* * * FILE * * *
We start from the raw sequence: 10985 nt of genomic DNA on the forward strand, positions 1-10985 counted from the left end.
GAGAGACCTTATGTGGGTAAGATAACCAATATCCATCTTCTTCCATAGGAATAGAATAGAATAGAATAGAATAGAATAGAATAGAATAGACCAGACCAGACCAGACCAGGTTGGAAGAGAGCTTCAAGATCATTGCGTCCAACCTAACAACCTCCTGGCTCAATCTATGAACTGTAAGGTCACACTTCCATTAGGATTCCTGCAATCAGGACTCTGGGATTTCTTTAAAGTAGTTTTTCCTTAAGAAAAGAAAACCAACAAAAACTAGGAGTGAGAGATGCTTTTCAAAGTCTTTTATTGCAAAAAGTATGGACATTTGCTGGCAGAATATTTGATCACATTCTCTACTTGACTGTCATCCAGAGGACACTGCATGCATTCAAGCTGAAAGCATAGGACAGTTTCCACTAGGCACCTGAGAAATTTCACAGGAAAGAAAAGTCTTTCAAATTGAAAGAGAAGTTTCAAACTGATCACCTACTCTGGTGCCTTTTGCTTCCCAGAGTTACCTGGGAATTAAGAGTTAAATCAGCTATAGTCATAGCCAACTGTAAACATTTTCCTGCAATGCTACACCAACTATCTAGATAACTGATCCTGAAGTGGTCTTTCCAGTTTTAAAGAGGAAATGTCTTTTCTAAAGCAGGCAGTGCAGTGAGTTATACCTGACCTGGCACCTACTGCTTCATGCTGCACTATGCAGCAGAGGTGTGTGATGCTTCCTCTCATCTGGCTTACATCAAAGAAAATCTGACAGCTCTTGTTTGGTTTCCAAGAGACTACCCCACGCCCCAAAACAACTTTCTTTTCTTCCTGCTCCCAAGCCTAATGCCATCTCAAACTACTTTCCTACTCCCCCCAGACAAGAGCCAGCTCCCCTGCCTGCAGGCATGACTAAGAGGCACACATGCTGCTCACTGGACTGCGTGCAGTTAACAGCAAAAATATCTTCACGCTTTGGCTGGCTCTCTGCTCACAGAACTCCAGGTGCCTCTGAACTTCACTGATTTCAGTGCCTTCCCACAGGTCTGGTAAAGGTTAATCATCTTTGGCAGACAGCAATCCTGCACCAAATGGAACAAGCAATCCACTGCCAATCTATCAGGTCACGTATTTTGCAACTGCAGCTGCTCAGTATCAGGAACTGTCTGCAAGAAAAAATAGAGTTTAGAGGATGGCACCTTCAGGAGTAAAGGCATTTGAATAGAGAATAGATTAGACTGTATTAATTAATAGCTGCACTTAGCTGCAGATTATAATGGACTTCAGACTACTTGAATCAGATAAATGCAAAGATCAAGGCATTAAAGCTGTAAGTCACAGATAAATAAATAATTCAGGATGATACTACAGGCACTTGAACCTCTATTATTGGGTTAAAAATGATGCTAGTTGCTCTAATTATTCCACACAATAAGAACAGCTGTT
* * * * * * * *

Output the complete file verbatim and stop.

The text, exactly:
We start from the raw sequence: 10985 nt of genomic DNA on the forward strand, positions 1-10985 counted from the left end.
GAGAGACCTTATGTGGGTAAGATAACCAATATCCATCTTCTTCCATAGGAATAGAATAGAATAGAATAGAATAGAATAGAATAGAATAGACCAGACCAGACCAGACCAGGTTGGAAGAGAGCTTCAAGATCATTGCGTCCAACCTAACAACCTCCTGGCTCAATCTATGAACTGTAAGGTCACACTTCCATTAGGATTCCTGCAATCAGGACTCTGGGATTTCTTTAAAGTAGTTTTTCCTTAAGAAAAGAAAACCAACAAAAACTAGGAGTGAGAGATGCTTTTCAAAGTCTTTTATTGCAAAAAGTATGGACATTTGCTGGCAGAATATTTGATCACATTCTCTACTTGACTGTCATCCAGAGGACACTGCATGCATTCAAGCTGAAAGCATAGGACAGTTTCCACTAGGCACCTGAGAAATTTCACAGGAAAGAAAAGTCTTTCAAATTGAAAGAGAAGTTTCAAACTGATCACCTACTCTGGTGCCTTTTGCTTCCCAGAGTTACCTGGGAATTAAGAGTTAAATCAGCTATAGTCATAGCCAACTGTAAACATTTTCCTGCAATGCTACACCAACTATCTAGATAACTGATCCTGAAGTGGTCTTTCCAGTTTTAAAGAGGAAATGTCTTTTCTAAAGCAGGCAGTGCAGTGAGTTATACCTGACCTGGCACCTACTGCTTCATGCTGCACTATGCAGCAGAGGTGTGTGATGCTTCCTCTCATCTGGCTTACATCAAAGAAAATCTGACAGCTCTTGTTTGGTTTCCAAGAGACTACCCCACGCCCCAAAACAACTTTCTTTTCTTCCTGCTCCCAAGCCTAATGCCATCTCAAACTACTTTCCTACTCCCCCCAGACAAGAGCCAGCTCCCCTGCCTGCAGGCATGACTAAGAGGCACACATGCTGCTCACTGGACTGCGTGCAGTTAACAGCAAAAATATCTTCACGCTTTGGCTGGCTCTCTGCTCACAGAACTCCAGGTGCCTCTGAACTTCACTGATTTCAGTGCCTTCCCACAGGTCTGGTAAAGGTTAATCATCTTTGGCAGACAGCAATCCTGCACCAAATGGAACAAGCAATCCACTGCCAATCTATCAGGTCACGTATTTTGCAACTGCAGCTGCTCAGTATCAGGAACTGTCTGCAAGAAAAAATAGAGTTTAGAGGATGGCACCTTCAGGAGTAAAGGCATTTGAATAGAGAATAGATTAGACTGTATTAATTAATAGCTGCACTTAGCTGCAGATTATAATGGACTTCAGACTACTTGAATCAGATAAATGCAAAGATCAAGGCATTAAAGCTGTAAGTCACAGATAAATAAATAATTCAGGATGATACTACAGGCACTTGAACCTCTATTATTGGGTTAAAAATGATGCTAGTTGCTCTAATTATTCCACACAATAAGAACAGCTGTT